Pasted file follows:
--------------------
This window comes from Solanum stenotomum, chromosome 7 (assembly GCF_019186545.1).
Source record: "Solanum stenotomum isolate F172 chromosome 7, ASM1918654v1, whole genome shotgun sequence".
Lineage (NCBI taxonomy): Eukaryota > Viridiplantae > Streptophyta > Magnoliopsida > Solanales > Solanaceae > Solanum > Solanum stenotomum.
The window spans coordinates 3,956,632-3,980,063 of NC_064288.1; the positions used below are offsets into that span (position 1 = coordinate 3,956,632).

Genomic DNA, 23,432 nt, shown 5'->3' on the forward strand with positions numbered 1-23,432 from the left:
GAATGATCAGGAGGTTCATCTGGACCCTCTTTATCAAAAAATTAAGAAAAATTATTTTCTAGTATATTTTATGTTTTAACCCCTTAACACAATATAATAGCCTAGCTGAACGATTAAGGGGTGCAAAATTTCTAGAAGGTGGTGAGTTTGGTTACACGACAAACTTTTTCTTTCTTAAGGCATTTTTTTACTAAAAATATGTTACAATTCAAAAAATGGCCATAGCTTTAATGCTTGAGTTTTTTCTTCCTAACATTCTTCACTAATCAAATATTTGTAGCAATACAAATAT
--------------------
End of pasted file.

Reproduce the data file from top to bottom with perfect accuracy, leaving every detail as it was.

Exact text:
This window comes from Solanum stenotomum, chromosome 7 (assembly GCF_019186545.1).
Source record: "Solanum stenotomum isolate F172 chromosome 7, ASM1918654v1, whole genome shotgun sequence".
Lineage (NCBI taxonomy): Eukaryota > Viridiplantae > Streptophyta > Magnoliopsida > Solanales > Solanaceae > Solanum > Solanum stenotomum.
The window spans coordinates 3,956,632-3,980,063 of NC_064288.1; the positions used below are offsets into that span (position 1 = coordinate 3,956,632).

Genomic DNA, 23,432 nt, shown 5'->3' on the forward strand with positions numbered 1-23,432 from the left:
GAATGATCAGGAGGTTCATCTGGACCCTCTTTATCAAAAAATTAAGAAAAATTATTTTCTAGTATATTTTATGTTTTAACCCCTTAACACAATATAATAGCCTAGCTGAACGATTAAGGGGTGCAAAATTTCTAGAAGGTGGTGAGTTTGGTTACACGACAAACTTTTTCTTTCTTAAGGCATTTTTTTACTAAAAATATGTTACAATTCAAAAAATGGCCATAGCTTTAATGCTTGAGTTTTTTCTTCCTAACATTCTTCACTAATCAAATATTTGTAGCAATACAAATAT